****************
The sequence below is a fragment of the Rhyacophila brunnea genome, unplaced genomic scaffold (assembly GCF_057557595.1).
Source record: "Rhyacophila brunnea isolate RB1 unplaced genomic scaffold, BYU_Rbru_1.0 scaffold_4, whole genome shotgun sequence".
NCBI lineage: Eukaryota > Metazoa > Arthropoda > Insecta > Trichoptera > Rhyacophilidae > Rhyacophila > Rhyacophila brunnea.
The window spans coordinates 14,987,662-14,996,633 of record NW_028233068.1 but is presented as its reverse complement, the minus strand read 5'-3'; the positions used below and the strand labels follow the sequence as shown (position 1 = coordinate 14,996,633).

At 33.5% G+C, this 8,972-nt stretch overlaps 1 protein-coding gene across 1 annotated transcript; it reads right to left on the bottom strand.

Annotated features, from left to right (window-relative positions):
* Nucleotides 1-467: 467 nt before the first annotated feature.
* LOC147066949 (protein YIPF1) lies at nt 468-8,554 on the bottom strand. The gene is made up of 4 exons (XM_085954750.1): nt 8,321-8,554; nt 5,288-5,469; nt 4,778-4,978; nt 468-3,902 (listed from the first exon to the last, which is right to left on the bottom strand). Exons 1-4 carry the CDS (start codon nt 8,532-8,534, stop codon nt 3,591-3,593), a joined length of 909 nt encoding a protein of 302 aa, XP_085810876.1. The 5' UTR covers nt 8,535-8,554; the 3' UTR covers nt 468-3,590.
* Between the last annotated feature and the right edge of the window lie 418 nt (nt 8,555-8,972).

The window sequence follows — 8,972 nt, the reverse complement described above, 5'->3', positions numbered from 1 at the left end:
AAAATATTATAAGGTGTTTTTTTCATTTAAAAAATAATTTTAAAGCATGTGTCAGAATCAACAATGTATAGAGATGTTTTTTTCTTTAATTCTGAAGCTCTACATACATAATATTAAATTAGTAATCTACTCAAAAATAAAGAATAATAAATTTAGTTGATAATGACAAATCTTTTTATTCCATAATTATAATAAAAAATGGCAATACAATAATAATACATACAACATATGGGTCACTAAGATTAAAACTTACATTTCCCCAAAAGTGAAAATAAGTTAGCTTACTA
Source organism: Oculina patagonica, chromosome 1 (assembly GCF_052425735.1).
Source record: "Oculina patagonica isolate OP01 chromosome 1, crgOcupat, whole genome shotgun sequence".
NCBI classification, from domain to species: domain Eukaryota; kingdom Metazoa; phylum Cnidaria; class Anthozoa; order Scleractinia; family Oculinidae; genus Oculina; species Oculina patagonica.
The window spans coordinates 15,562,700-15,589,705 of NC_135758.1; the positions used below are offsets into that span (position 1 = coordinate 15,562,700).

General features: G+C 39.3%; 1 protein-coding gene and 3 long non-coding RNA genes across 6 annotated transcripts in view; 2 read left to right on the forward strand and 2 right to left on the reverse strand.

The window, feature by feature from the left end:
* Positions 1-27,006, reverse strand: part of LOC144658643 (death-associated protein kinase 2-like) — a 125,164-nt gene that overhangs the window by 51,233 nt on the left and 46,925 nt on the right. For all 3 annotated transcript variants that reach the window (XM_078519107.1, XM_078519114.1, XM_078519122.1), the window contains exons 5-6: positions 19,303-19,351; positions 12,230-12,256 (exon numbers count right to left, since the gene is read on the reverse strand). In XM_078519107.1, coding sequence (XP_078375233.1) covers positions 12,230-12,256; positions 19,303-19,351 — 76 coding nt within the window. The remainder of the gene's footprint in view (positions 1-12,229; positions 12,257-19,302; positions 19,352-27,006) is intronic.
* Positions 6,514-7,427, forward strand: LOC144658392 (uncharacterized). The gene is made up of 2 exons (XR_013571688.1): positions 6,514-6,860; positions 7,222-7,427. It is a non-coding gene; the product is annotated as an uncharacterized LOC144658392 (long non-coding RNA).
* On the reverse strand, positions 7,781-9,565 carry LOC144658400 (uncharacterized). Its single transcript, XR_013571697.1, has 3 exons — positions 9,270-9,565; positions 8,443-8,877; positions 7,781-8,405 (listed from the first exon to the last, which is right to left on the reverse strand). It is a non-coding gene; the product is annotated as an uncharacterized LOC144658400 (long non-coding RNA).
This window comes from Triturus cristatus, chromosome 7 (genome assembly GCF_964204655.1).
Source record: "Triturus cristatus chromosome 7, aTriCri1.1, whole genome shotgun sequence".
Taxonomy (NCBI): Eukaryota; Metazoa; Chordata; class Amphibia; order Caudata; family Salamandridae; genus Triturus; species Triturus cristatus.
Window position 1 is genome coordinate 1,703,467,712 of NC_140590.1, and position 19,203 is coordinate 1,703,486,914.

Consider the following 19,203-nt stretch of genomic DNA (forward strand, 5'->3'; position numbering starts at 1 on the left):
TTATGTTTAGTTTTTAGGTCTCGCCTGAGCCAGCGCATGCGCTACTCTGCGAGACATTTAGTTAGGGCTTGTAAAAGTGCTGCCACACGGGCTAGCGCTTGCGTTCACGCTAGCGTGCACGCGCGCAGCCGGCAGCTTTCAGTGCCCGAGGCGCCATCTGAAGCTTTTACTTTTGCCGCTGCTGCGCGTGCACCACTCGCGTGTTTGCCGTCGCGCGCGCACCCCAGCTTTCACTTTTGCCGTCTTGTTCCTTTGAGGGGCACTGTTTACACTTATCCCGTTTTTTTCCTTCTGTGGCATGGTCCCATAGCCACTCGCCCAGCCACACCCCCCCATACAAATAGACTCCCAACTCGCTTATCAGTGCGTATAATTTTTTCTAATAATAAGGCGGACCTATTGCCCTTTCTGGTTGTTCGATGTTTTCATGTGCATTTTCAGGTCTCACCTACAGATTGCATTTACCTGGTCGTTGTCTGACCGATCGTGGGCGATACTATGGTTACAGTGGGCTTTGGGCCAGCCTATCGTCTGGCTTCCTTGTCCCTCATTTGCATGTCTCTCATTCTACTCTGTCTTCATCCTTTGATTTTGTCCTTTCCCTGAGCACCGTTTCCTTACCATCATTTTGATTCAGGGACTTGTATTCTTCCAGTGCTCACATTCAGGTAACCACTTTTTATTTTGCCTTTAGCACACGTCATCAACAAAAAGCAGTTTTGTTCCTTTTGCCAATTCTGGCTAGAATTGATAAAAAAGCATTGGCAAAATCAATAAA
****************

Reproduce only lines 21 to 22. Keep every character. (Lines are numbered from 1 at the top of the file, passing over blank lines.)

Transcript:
This window comes from Triturus cristatus, chromosome 7 (genome assembly GCF_964204655.1).
Source record: "Triturus cristatus chromosome 7, aTriCri1.1, whole genome shotgun sequence".